BERKELEY, CA (UroToday.com) - Evidence from both the Prostate Cancer Prevention Trial (PCPT) and the REDUCE trial has provided us with insight into the role of 5-alpha reductase inhibitors in chemoprevention for prostate cancer. While these medications are not FDA-approved for this indication, the potential benefit afforded to those patients at high risk for developing prostate cancer cannot and should not be ignored. At the same time, this benefit must be weighed against the potential morbidity associated with therapy.
|"As practitioners, we are obligated to be in tune with patients and their desire for knowledge and personalized medicine."|
The therapeutic algorithm for prostate cancer has greatly increased in complexity as patients carefully consider the benefits and harms of treatment or active surveillance, and the decision to proceed with chemoprevention for prostate cancer is equally complex on similar grounds. More and more, we are coming to the realization that the goals of therapy for prostate cancer encompass more than just oncologic outcomes. Rather, the quality-of-life outcomes and psychosocial outcomes associated with cancer diagnosis and therapy may be equally important to the individual patient, and inconsistencies in therapeutic expectations may result in a decline in overall patient satisfaction. As such, it is imperative that physicians have the appropriate data and tools with which to counsel patients regarding this broad spectrum of outcomes, whether it is in the treatment or chemopreventive setting.
Large scale trials such as REDUCE provide a resource from which to extract data with excellent longitudinal follow-up, and the a priori knowledge of the potential adverse effects of dutasteride led the REDUCE investigators to capture quality-of-life outcome measures. Based on the data from this study, our goal was to develop a tool that could provide patients with individualized outcome predictions in the setting of prostate cancer chemoprevention with dutasteride. The outcomes in the metagram include predictions for development of prostate cancer, high-grade prostate cancer, erectile dysfunction, urinary retention, gynecomastia, BPH-related surgery, urinary tract infection, high-grade prostatic intra-epithelial neoplasia, and atypical glands suspicious for carcinoma and are meant to serve as a comprehensive prediction model for patients. While limited in predictive accuracy for some outcomes such as HGPIN or ASAP, the overall concordance for many of the primary measures was quite good.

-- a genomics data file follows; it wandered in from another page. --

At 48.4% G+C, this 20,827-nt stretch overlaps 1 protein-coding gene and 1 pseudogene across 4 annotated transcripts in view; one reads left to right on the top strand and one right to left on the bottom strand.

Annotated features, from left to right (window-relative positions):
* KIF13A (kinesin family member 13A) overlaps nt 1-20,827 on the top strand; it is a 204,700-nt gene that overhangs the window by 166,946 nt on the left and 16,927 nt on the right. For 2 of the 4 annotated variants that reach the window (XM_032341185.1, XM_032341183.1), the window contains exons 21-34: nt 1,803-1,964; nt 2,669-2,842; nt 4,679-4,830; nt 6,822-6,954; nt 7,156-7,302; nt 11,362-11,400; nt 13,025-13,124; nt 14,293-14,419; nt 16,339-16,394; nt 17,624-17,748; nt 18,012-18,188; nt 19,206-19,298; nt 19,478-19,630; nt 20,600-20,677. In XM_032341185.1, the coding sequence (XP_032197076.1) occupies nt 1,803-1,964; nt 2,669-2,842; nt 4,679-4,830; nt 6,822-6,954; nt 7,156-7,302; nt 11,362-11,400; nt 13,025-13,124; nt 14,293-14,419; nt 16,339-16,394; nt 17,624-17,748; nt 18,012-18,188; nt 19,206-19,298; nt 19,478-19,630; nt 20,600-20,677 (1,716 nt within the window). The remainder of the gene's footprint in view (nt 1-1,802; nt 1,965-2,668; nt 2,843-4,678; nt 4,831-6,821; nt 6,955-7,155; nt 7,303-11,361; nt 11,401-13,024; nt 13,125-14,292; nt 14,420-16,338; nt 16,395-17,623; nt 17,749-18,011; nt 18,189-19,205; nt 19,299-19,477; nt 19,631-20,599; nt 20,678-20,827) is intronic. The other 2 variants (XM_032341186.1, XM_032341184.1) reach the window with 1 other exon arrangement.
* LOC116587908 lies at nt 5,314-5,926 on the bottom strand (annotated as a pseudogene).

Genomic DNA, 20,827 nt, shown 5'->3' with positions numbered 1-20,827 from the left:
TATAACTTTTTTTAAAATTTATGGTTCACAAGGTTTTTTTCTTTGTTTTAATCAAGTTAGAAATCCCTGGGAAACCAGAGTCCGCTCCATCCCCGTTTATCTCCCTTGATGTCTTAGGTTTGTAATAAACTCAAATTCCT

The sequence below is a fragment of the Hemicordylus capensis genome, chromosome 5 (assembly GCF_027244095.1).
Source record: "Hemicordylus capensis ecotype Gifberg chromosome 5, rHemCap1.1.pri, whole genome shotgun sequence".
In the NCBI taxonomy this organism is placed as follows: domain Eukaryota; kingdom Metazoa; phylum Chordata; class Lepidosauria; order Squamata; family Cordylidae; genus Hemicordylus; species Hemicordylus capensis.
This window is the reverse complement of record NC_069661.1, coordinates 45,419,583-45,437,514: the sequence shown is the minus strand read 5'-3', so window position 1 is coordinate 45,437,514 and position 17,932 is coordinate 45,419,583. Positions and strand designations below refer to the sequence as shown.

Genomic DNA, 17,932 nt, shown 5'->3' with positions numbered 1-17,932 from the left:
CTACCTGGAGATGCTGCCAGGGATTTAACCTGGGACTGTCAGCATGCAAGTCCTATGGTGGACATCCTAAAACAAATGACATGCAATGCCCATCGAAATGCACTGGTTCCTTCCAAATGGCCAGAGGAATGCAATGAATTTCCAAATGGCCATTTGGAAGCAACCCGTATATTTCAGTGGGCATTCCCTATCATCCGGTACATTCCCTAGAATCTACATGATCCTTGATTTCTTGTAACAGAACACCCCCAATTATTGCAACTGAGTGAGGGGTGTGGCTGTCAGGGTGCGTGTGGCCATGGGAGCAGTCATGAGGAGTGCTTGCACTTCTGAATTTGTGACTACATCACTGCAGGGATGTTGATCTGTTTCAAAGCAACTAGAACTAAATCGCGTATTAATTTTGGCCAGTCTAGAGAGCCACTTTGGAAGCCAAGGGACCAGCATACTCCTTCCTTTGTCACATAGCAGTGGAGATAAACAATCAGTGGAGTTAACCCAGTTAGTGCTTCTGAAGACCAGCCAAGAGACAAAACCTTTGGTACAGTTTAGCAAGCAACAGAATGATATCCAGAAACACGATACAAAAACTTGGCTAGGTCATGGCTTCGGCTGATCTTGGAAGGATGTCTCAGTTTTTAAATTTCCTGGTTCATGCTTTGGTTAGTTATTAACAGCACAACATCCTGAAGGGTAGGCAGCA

Our metagram, while admittedly not definitive in nature, represents what we believe is a step in the right direction in terms of providing practitioners and patients with individualized oncologic and quality-of life-predictions. The need for this breadth of predictions is particularly evident in the realm of prostate cancer, where a patient’s value system is as individualized as his clinical history. Our hope is that the introduction of this metagram will serve as impetus for future prediction tools that incorporate all outcomes relevant to patient decision making.
As practitioners, we are obligated to be in tune with patients and their desire for knowledge and personalized medicine. It is our opinion that providing patients with a comprehensive set of predictions – as exemplified in our metagram – will lead to appropriate therapeutic expectations and, as a result, improved patient satisfaction.
Brandon K. Isariyawongse, MD1 and Michael W. Kattan, MBA, PhD2 as part of Beyond the Abstract on UroToday.com. This initiative offers a method of publishing for the professional urology community. Authors are given an opportunity to expand on the circumstances, limitations etc... of their research by referencing the published abstract.
1Department of Urology, Glickman Urological and Kidney Institute, Cleveland Clinic Foundation, Cleveland, OH, USA
2Department of Quantitative Health Sciences, Cleveland Clinic Foundation, Cleveland, OH, USA